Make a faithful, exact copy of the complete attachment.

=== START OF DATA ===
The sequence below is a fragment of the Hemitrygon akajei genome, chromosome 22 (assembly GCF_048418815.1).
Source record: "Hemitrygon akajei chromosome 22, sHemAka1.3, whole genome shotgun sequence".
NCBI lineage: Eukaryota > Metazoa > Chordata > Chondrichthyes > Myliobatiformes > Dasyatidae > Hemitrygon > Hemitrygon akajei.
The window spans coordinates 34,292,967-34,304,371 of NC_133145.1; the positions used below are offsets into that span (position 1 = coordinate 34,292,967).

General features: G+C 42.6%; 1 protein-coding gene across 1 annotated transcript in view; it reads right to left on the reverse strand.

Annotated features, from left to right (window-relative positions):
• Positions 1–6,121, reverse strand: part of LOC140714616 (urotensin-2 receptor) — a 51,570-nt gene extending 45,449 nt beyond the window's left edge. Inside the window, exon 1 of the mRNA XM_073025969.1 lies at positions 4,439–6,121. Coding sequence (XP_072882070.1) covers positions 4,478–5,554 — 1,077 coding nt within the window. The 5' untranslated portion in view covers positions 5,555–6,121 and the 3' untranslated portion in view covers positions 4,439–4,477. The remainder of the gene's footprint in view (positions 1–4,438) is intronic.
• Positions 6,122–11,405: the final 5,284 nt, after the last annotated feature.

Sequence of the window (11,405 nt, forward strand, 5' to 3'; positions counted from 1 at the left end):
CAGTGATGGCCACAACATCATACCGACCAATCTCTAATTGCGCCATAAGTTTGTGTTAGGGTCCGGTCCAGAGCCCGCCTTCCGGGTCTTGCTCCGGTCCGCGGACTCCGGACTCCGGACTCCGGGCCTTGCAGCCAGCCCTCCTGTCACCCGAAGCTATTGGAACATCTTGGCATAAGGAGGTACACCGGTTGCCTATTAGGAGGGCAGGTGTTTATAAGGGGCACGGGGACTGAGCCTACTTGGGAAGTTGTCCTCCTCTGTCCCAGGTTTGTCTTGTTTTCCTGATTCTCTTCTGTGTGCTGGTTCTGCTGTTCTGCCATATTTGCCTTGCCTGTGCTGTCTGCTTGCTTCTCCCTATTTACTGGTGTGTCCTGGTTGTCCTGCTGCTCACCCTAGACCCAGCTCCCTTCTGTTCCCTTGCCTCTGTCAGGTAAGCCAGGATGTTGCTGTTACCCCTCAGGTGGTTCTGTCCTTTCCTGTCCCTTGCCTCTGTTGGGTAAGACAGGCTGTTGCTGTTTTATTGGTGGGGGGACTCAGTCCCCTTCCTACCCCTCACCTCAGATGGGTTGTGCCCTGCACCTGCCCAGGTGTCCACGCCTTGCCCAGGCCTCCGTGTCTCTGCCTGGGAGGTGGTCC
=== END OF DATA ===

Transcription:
The sequence below is a fragment of the Hemitrygon akajei genome, chromosome 22 (assembly GCF_048418815.1).
Source record: "Hemitrygon akajei chromosome 22, sHemAka1.3, whole genome shotgun sequence".
NCBI lineage: Eukaryota > Metazoa > Chordata > Chondrichthyes > Myliobatiformes > Dasyatidae > Hemitrygon > Hemitrygon akajei.
The window spans coordinates 34,292,967-34,304,371 of NC_133145.1; the positions used below are offsets into that span (position 1 = coordinate 34,292,967).

General features: G+C 42.6%; 1 protein-coding gene across 1 annotated transcript in view; it reads right to left on the reverse strand.

Annotated features, from left to right (window-relative positions):
• Positions 1–6,121, reverse strand: part of LOC140714616 (urotensin-2 receptor) — a 51,570-nt gene extending 45,449 nt beyond the window's left edge. Inside the window, exon 1 of the mRNA XM_073025969.1 lies at positions 4,439–6,121. Coding sequence (XP_072882070.1) covers positions 4,478–5,554 — 1,077 coding nt within the window. The 5' untranslated portion in view covers positions 5,555–6,121 and the 3' untranslated portion in view covers positions 4,439–4,477. The remainder of the gene's footprint in view (positions 1–4,438) is intronic.
• Positions 6,122–11,405: the final 5,284 nt, after the last annotated feature.

Sequence of the window (11,405 nt, forward strand, 5' to 3'; positions counted from 1 at the left end):
CAGTGATGGCCACAACATCATACCGACCAATCTCTAATTGCGCCATAAGTTTGTGTTAGGGTCCGGTCCAGAGCCCGCCTTCCGGGTCTTGCTCCGGTCCGCGGACTCCGGACTCCGGACTCCGGGCCTTGCAGCCAGCCCTCCTGTCACCCGAAGCTATTGGAACATCTTGGCATAAGGAGGTACACCGGTTGCCTATTAGGAGGGCAGGTGTTTATAAGGGGCACGGGGACTGAGCCTACTTGGGAAGTTGTCCTCCTCTGTCCCAGGTTTGTCTTGTTTTCCTGATTCTCTTCTGTGTGCTGGTTCTGCTGTTCTGCCATATTTGCCTTGCCTGTGCTGTCTGCTTGCTTCTCCCTATTTACTGGTGTGTCCTGGTTGTCCTGCTGCTCACCCTAGACCCAGCTCCCTTCTGTTCCCTTGCCTCTGTCAGGTAAGCCAGGATGTTGCTGTTACCCCTCAGGTGGTTCTGTCCTTTCCTGTCCCTTGCCTCTGTTGGGTAAGACAGGCTGTTGCTGTTTTATTGGTGGGGGGACTCAGTCCCCTTCCTACCCCTCACCTCAGATGGGTTGTGCCCTGCACCTGCCCAGGTGTCCACGCCTTGCCCAGGCCTCCGTGTCTCTGCCTGGGAGGTGGTCC